Homestays have a limit of operating up to only 90 days, but short-term rentals don’t have a limit. 

In March 2019, Harrisonburg City Council adopted regulations that legally allowed city residents to operate short term rentals. Harrisonburg Director of Communications Michael Parks said City Council has since approved a separate category of rentals known as “homestays,” which have a shorter approval process than short-term rentals.

“You would assume that homestays are going to be less impactful on local infrastructure in a neighborhood than a short-term rental could possibly be,” Parks said.

The differences

Homestays have a limit of operating up to 90 nights per calendar year, Assistant Director of Planning and Zoning Thanh Dang said, while short-term rentals don’t have a limit. She also said that homestays can have a maximum of four guests, while short-term rentals have no maximum guest number.

Dang said as city staff became familiar with short-term rental applications, they started to notice commonalities. She said this spurred a conversation to introduce a way for those who wish to operate a short-term rental to bypass the usual two to three month special use permit approval process if they meet certain criteria. 

Homestays approved

Parks said community development director Adam Fletcher presented the proposed changes to City Council during its meeting on Tuesday, Aug. 25. Council members Richard Baugh, George Hirschmann and Sal Romero voted in favor of the ordinance change with Chris Jones abstaining.

“City Council and staff wanted to give homeowners the option of being able to generate some revenue from their homes,” Parks said. “It’s something we’ve been wanting to allow people to do while being mindful of some regulations and concerns that those individuals have to take into account.”

The special use permit approval process requires a staff review, planning commission review and approval by City Council, Dang said, in addition to an annual $25 registration fee. Now that homestays have been accepted, she said the approval process for applications that meet homestay requirements will be much shorter. She said homestay operators must still pay an annual registration fee.

According to the PowerPoint presented by Fletcher available on the City of Harrisonburg’s website, short-term rentals and homestays both must be at the operator’s primary residence, and if the operator isn’t the property owner, then the operator must be present during the lodging period. The PowerPoint also states that both are allowed in all zoning districts that residential uses are allowed and that lodging periods at both are limited to less than 30 nights.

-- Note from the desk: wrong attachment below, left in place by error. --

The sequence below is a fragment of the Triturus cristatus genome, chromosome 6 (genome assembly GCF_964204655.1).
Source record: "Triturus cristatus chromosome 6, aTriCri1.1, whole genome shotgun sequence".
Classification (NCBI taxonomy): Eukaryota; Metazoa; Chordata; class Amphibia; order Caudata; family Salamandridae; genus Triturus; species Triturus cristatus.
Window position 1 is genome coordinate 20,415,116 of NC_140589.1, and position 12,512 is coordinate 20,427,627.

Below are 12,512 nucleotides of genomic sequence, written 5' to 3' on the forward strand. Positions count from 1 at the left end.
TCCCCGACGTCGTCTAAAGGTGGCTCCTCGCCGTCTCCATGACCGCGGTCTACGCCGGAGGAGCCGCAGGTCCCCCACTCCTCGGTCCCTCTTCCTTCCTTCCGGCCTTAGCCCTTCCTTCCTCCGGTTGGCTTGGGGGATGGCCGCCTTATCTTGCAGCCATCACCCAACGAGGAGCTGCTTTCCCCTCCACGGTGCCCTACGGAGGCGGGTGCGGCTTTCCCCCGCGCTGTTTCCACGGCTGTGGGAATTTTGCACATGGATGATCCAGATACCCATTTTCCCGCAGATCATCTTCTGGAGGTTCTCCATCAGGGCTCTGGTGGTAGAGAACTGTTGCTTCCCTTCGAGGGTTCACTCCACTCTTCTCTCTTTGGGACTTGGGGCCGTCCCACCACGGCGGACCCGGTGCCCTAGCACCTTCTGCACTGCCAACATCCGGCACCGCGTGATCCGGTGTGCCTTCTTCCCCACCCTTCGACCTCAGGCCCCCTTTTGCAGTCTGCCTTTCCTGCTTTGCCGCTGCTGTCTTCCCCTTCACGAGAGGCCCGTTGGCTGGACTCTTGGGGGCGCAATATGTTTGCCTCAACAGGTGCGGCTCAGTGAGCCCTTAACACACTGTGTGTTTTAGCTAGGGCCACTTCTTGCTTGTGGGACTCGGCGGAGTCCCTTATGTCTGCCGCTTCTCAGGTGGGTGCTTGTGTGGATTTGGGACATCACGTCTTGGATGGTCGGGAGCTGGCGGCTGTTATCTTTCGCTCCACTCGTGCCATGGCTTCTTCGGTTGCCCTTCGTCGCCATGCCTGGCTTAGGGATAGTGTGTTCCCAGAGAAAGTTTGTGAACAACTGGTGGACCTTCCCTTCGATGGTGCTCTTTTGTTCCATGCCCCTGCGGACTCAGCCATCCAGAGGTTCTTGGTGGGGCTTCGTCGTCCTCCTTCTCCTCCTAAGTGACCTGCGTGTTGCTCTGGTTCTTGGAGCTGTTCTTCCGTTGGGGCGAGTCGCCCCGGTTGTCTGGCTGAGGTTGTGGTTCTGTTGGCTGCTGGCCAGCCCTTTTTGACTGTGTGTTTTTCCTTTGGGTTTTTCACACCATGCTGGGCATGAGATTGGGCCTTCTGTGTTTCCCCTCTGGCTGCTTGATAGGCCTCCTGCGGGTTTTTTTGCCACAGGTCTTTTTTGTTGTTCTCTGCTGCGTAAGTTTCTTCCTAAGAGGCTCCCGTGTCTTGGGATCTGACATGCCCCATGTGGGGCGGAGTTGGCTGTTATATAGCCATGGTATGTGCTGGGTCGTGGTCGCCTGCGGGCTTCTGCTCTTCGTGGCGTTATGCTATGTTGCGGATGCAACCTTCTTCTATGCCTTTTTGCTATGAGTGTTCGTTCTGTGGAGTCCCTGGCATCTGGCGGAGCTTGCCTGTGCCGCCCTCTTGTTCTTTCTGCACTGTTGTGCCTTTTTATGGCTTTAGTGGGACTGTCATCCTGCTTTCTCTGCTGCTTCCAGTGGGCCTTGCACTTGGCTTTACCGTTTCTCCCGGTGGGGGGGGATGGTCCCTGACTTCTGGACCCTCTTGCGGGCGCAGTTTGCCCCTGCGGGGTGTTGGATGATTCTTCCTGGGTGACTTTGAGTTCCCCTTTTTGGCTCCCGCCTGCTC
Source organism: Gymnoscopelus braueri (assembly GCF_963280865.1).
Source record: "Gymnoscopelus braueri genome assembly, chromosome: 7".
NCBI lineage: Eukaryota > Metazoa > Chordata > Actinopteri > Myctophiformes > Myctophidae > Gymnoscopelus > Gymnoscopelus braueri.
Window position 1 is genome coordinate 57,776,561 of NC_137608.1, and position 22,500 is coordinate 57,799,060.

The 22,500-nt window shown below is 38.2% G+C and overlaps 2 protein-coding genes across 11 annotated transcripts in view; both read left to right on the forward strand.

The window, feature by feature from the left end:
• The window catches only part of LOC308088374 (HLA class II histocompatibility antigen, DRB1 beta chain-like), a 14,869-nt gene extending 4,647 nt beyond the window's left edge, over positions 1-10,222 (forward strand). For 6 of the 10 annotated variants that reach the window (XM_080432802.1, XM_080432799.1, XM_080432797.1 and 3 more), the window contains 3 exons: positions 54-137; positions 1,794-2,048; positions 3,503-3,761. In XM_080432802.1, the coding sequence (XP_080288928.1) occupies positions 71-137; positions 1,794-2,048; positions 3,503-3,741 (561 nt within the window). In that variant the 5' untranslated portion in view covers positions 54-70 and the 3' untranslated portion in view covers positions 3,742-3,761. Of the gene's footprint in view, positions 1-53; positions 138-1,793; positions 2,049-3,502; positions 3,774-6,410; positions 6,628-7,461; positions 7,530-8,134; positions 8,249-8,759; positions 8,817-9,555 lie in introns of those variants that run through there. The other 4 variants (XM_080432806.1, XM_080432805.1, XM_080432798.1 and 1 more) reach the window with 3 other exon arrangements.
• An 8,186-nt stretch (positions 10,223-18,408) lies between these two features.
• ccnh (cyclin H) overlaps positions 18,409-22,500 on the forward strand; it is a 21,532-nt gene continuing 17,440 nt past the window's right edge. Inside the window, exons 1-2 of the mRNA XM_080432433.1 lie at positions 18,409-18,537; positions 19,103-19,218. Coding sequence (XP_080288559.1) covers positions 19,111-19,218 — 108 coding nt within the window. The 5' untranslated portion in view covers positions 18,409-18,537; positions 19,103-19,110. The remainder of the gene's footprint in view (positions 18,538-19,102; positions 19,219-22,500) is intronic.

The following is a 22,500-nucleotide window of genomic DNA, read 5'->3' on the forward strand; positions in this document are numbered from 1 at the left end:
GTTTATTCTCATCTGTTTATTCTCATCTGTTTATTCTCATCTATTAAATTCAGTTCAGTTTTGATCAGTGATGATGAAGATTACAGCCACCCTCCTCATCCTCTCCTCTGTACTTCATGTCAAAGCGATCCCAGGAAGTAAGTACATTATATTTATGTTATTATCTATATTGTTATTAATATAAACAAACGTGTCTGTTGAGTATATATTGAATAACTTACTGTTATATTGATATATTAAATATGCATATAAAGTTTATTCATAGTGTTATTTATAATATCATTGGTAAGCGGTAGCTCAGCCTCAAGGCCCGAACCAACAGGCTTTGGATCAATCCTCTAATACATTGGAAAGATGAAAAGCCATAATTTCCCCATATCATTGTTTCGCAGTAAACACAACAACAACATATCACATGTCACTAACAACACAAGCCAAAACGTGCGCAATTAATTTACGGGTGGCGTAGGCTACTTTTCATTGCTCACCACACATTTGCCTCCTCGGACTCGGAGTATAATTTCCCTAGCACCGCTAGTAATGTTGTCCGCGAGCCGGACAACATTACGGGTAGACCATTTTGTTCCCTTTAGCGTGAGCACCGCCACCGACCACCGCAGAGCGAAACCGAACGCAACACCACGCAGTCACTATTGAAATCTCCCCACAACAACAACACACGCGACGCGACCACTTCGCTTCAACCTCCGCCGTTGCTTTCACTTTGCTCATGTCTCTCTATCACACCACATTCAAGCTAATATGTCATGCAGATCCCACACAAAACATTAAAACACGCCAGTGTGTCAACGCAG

Homestays and JMU students

Dang said both short-term rentals and homestays are allowed in single-family detached, duplex and townhomes. They’re not allowed in apartments, she said, which she said she thinks will deter JMU students from operating homestays because it’d require them to pursue a special use permit.

“I haven’t received any questions from JMU students who have expressed interest or curiosity about whether they can operate a short term rental or homestay,” Dang said. “I think that would be too much of a hurdle for some people to go through.”

According to the PowerPoint, homestays have no off-street parking requirements, while short-term rentals require one off-street parking space for each accommodation space. Parks said parking and traffic concerns often come up when residents object to short-term rentals.

Hirschmann said he understands public concerns about short-term rentals and homestays. As a child, Hirschmann said, he grew up in a household where his parents rented out their third floor to guests.

“I kind of grew up in that atmosphere,” Hirschmann said. “I’m not averse to it if everybody plays by the rules.”

Parks said before COVID-19, many people would come into the community looking for short-term rentals or hotel lodging to explore the city or the university. He said JMU orientation, football games and commencement would bring possible short-term rental guests. However, he said the pandemic may have an impact on travel, so the demand for short-term rentals or homestays may not be as high.

Contact Kamryn Koch at For more coverage of JMU and Harrisonburg news, follow the news desk on Twitter @BreezeNewsJMU.